By Huda Al Bukhari, Psychologist and Clinical Psychology Registrar.
What is social anxiety?
Social anxiety is when a child is fearful of social or performance situations. They fear that they will say or act in a way, that will result in being humiliated or embarrassed. They are fearful of being judged by others or negatively evaluated.
Some common physical signs of social anxiety
- Feeling dizzy
- Heart beating fast
- Tense muscles
Some common emotional signs of social anxiety
- Worrying that they will be humiliated or embarrassed in front of others
- Worrying that others will judge them negatively
- Worrying that others will notice that they are anxious
- Intense anxiety when anticipating a social situation
Some common behavioural signs of social anxiety
- They avoid speaking in class
- They avoid attending playdates or catching up with friends
- They have difficulty making friends or working in groups
- They avoid eating or drinking in public, or using public toilets
How can you help your child if they are socially anxious?
- Showing empathy: During this time, a child should not be criticised or punished for avoiding social situations or worrying about them. This will only cause them to feel ashamed about their feelings. Your child is experiencing a lot of anxiety and that can be very overwhelming for them. It is important to listen to your child and validate their feelings (eg “I can see how much this worries you”).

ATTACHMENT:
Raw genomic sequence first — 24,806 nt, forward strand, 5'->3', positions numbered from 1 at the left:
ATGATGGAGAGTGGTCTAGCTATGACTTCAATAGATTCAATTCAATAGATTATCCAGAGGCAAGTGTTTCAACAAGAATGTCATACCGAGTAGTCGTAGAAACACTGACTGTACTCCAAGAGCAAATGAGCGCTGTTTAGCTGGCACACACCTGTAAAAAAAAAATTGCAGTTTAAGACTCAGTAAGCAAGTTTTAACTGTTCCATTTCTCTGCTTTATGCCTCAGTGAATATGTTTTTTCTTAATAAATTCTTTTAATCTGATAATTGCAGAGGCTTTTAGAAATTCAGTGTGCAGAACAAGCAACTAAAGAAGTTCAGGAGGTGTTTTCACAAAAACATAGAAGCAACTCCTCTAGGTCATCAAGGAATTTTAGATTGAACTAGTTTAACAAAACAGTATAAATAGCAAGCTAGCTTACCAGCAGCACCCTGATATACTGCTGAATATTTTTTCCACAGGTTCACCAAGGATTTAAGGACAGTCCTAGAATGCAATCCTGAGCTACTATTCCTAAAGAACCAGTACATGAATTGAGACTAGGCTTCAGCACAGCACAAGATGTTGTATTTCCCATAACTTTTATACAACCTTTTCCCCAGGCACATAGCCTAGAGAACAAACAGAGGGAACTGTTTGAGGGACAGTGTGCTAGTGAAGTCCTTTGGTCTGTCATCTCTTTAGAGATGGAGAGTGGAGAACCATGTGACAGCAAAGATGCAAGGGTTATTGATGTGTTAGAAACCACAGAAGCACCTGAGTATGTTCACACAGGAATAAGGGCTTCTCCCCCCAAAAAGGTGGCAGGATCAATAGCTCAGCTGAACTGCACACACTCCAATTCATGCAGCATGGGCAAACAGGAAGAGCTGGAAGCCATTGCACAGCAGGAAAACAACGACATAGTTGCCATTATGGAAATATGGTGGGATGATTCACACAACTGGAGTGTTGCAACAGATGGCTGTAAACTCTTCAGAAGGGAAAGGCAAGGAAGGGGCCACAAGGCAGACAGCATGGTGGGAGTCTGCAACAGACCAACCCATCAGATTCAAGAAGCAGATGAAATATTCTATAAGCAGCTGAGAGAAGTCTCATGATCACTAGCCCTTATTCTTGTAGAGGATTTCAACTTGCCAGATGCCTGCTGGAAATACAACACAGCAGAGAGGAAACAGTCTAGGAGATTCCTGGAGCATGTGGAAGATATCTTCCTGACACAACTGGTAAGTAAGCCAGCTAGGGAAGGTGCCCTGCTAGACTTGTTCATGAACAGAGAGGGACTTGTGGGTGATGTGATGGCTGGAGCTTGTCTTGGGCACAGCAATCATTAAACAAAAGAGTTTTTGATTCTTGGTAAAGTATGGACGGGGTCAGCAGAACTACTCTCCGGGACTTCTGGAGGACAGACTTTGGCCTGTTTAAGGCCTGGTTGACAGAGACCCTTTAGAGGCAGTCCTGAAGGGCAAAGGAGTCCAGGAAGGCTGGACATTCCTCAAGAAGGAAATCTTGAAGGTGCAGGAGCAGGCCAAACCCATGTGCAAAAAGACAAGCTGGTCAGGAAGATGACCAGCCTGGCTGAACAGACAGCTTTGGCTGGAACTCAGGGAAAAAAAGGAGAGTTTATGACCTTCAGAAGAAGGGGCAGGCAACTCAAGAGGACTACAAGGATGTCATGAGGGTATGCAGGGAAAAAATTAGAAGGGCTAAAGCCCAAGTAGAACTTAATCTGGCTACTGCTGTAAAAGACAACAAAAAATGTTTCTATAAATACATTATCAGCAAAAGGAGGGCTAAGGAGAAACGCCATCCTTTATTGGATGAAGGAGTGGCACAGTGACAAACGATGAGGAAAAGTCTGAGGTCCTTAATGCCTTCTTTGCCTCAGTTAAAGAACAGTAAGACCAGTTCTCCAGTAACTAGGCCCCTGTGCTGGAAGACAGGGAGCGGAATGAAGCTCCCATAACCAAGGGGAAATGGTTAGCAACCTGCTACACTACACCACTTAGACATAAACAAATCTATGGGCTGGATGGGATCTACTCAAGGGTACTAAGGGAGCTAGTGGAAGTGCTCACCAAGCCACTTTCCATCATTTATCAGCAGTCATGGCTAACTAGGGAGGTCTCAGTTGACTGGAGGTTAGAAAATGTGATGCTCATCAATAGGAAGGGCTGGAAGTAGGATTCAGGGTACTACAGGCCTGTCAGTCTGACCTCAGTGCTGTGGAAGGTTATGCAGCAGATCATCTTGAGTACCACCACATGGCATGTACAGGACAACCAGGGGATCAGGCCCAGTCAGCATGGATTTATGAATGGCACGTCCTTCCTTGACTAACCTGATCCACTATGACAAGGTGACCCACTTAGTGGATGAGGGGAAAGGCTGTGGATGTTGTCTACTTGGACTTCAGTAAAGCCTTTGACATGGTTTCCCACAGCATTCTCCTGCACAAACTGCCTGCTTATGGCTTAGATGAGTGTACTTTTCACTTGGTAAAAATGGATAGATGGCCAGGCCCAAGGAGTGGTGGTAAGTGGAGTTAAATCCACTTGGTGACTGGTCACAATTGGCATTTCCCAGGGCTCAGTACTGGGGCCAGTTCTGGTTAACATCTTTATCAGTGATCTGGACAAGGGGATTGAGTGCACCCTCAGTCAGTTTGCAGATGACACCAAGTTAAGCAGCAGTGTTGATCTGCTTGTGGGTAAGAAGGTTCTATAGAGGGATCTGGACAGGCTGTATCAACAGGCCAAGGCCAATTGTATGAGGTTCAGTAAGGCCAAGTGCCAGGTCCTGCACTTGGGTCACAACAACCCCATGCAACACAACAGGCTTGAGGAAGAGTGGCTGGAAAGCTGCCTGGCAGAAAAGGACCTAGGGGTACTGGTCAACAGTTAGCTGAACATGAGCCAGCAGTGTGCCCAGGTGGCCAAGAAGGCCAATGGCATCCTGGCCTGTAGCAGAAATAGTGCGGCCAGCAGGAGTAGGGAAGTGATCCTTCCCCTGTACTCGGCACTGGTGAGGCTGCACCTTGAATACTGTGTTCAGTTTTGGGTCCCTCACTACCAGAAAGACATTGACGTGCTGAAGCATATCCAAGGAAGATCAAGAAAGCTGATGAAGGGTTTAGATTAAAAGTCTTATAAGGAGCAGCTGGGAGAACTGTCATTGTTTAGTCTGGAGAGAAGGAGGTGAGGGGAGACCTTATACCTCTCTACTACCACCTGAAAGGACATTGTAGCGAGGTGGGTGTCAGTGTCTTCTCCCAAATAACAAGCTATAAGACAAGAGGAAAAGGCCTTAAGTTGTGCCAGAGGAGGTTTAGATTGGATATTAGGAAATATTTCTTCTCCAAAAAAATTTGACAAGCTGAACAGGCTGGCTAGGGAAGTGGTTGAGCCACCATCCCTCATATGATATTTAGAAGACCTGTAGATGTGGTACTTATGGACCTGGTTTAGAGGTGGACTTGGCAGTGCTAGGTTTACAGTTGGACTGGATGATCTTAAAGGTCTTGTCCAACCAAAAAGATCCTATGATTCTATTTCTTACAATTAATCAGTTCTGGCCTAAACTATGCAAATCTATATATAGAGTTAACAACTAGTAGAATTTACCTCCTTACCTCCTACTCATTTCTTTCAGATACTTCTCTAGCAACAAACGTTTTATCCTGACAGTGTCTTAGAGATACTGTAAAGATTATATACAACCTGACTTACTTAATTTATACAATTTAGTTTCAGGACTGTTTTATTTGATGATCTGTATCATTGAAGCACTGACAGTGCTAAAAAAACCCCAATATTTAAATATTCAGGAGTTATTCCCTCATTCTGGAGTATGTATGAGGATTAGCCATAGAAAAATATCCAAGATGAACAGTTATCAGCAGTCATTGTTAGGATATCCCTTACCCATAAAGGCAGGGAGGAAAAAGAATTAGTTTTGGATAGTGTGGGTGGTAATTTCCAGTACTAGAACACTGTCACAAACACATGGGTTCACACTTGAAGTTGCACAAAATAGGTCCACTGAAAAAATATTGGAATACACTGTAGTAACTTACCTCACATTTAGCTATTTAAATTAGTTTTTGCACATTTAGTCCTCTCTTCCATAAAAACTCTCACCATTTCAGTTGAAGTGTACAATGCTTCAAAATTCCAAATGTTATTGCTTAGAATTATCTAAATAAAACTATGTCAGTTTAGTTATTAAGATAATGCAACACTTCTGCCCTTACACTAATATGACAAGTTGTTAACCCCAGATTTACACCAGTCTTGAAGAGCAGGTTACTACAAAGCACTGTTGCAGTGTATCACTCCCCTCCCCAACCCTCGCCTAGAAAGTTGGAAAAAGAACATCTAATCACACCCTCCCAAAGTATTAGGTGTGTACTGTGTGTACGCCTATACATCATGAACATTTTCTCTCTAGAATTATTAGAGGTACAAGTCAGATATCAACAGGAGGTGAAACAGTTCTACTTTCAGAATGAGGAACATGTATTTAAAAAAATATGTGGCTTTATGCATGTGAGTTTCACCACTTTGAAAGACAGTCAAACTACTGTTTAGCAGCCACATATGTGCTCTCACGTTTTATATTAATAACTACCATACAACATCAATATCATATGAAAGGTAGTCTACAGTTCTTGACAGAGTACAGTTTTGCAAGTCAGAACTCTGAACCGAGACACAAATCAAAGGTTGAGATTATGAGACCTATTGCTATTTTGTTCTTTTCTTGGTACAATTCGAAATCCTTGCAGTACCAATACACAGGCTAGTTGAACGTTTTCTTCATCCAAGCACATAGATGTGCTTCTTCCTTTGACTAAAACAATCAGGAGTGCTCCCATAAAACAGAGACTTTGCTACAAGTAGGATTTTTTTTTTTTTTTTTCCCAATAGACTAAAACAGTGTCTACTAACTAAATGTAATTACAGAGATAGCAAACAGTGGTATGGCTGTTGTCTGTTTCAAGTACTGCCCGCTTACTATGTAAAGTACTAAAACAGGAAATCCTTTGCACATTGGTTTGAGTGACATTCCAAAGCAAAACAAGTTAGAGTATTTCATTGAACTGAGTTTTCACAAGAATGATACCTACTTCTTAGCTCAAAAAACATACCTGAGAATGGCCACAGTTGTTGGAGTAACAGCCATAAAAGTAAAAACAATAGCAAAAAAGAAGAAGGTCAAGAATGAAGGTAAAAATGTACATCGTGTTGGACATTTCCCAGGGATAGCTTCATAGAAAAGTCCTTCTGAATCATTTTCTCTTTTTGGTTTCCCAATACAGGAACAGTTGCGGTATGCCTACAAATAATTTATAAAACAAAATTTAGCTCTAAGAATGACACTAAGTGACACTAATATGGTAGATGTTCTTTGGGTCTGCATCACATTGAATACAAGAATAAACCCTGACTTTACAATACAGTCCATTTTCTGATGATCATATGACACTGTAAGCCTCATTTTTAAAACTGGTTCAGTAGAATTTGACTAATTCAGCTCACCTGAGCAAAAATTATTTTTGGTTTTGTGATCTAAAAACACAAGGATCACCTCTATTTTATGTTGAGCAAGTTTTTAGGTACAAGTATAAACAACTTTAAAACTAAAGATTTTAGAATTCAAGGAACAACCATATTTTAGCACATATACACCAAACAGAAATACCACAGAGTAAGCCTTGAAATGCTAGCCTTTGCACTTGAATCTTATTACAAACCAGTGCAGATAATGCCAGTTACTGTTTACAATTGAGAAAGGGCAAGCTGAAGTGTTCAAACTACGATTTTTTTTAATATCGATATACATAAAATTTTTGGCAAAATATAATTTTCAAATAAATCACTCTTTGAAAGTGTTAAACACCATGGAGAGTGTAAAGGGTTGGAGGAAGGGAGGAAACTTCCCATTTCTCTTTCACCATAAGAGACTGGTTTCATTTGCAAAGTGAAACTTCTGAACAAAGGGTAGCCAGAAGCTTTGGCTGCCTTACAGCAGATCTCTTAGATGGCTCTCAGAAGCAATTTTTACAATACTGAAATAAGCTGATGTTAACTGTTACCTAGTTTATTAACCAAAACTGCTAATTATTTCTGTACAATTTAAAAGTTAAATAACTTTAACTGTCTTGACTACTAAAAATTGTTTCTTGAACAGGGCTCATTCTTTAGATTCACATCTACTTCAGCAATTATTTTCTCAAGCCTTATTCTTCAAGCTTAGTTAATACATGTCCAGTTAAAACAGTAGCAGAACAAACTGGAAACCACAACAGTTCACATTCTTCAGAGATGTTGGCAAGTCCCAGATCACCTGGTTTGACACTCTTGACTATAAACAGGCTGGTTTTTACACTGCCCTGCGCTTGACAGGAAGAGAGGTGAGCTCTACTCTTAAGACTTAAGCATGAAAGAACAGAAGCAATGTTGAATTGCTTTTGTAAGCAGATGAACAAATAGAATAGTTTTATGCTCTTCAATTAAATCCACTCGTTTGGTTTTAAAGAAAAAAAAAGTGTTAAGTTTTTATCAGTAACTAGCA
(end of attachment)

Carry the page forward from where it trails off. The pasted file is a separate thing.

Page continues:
- Use ‘detective thinking skills’: Your child is probably having a lot of “scary” or “anxious” thoughts. These thoughts are called “unhelpful thoughts” and can make your child feel more anxious. Encourage your child to be a detective and help them explore their thoughts. For example, if your child is afraid that people on the street will laugh at them, you can ask your child some of these questions: “what happened when you walked on the street last time?” or “is likely to happen?” or “what has happened to other people when they have walked on the street?”
- Encourage your child to face social situations: Encourage your child to face their fears. You can discuss with your child a small achievable goal. Remember not to punish or criticise your child if they find it too difficult. Just reassure them that you two will work on it again or come up with a goal that is a little easier. If a child faces their fears, let them know how brave they are and show them how pleased you are with their efforts. Your child showed immense courage and deserves to be rewarded.
- Seek professional assistance: As a parent, it can be very confusing, stressful and/or difficult to face these challenges alone with your child. Psychologists can help provide more information, provide evidence-based skills and techniques, and help guide you and your child through this time. Talk to your GP or contact us on email@example.com or 02 9420 0896 to make an appointment.